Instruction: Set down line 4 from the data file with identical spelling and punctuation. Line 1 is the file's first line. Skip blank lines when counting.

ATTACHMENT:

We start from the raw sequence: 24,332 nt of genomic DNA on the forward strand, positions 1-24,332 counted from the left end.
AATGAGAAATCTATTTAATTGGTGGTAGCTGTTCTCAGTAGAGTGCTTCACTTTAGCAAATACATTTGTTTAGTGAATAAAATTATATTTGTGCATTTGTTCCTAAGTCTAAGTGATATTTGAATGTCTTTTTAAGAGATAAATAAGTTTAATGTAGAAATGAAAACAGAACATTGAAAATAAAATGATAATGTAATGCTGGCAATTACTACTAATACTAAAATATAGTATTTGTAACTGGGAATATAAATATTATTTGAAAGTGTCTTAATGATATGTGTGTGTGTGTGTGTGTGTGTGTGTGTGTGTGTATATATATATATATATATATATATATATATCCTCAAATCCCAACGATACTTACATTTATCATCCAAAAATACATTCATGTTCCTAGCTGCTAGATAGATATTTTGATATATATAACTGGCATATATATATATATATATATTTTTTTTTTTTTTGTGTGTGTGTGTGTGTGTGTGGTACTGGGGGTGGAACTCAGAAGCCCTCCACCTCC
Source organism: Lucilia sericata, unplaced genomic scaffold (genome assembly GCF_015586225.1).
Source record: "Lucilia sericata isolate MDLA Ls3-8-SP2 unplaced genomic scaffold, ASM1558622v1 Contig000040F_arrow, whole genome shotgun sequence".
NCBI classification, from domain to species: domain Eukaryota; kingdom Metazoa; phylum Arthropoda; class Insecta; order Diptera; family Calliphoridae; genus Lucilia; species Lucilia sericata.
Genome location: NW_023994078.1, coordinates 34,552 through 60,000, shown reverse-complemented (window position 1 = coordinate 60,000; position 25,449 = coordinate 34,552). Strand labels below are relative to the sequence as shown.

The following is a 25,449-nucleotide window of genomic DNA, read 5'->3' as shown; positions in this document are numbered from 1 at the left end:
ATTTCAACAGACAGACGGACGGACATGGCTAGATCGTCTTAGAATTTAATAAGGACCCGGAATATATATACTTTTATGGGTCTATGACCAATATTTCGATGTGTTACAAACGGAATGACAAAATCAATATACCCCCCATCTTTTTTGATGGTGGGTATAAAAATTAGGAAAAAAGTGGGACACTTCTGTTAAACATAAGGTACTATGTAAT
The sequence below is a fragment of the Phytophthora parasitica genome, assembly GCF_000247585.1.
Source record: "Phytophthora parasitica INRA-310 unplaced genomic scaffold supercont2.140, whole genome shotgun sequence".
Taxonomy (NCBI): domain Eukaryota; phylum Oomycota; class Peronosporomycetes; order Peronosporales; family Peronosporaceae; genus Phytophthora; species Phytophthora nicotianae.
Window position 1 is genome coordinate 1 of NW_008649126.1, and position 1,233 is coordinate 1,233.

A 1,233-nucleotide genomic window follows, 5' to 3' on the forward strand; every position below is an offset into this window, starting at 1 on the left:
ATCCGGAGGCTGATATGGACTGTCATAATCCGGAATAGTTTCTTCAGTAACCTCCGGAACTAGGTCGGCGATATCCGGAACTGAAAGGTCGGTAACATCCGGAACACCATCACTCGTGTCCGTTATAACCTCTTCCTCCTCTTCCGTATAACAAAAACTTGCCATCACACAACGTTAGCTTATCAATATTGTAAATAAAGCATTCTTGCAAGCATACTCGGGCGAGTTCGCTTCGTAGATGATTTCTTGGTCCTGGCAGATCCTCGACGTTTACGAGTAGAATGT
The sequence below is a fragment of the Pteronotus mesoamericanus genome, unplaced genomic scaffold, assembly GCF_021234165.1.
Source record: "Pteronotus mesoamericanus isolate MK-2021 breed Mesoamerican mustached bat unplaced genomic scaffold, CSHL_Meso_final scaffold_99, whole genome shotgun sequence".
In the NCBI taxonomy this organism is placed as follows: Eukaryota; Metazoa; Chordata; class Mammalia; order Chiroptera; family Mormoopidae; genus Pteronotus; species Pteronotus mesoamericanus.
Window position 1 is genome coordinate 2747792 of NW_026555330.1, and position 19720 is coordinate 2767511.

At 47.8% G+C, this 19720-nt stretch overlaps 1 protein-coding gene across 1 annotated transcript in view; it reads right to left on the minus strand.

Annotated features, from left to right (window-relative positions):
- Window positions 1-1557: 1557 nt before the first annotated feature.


Source record: "Lucilia sericata isolate MDLA Ls3-8-SP2 unplaced genomic scaffold, ASM1558622v1 Contig000040F_arrow, whole genome shotgun sequence".